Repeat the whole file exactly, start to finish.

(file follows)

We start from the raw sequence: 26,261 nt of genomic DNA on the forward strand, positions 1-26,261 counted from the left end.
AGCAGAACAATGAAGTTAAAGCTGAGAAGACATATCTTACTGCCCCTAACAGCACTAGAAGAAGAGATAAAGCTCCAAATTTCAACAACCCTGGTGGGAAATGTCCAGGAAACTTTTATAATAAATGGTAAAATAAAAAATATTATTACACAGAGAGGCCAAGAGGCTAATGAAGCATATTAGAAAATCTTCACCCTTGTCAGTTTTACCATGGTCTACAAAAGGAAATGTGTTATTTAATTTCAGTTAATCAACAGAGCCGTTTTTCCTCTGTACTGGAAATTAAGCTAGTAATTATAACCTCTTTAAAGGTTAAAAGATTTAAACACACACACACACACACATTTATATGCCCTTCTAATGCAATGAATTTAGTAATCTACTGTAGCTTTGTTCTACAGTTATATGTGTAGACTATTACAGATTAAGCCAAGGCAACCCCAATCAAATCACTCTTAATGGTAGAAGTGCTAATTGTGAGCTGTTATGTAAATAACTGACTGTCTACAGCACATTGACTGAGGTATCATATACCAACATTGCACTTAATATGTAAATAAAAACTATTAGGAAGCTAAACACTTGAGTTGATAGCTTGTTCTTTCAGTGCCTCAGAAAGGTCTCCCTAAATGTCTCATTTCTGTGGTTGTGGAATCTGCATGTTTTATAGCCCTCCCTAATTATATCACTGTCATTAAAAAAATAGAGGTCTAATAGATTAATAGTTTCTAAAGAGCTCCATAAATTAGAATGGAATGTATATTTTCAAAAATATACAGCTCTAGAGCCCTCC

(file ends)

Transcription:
We start from the raw sequence: 26,261 nt of genomic DNA on the forward strand, positions 1-26,261 counted from the left end.
AGCAGAACAATGAAGTTAAAGCTGAGAAGACATATCTTACTGCCCCTAACAGCACTAGAAGAAGAGATAAAGCTCCAAATTTCAACAACCCTGGTGGGAAATGTCCAGGAAACTTTTATAATAAATGGTAAAATAAAAAATATTATTACACAGAGAGGCCAAGAGGCTAATGAAGCATATTAGAAAATCTTCACCCTTGTCAGTTTTACCATGGTCTACAAAAGGAAATGTGTTATTTAATTTCAGTTAATCAACAGAGCCGTTTTTCCTCTGTACTGGAAATTAAGCTAGTAATTATAACCTCTTTAAAGGTTAAAAGATTTAAACACACACACACACACACATTTATATGCCCTTCTAATGCAATGAATTTAGTAATCTACTGTAGCTTTGTTCTACAGTTATATGTGTAGACTATTACAGATTAAGCCAAGGCAACCCCAATCAAATCACTCTTAATGGTAGAAGTGCTAATTGTGAGCTGTTATGTAAATAACTGACTGTCTACAGCACATTGACTGAGGTATCATATACCAACATTGCACTTAATATGTAAATAAAAACTATTAGGAAGCTAAACACTTGAGTTGATAGCTTGTTCTTTCAGTGCCTCAGAAAGGTCTCCCTAAATGTCTCATTTCTGTGGTTGTGGAATCTGCATGTTTTATAGCCCTCCCTAATTATATCACTGTCATTAAAAAAATAGAGGTCTAATAGATTAATAGTTTCTAAAGAGCTCCATAAATTAGAATGGAATGTATATTTTCAAAAATATACAGCTCTAGAGCCCTCC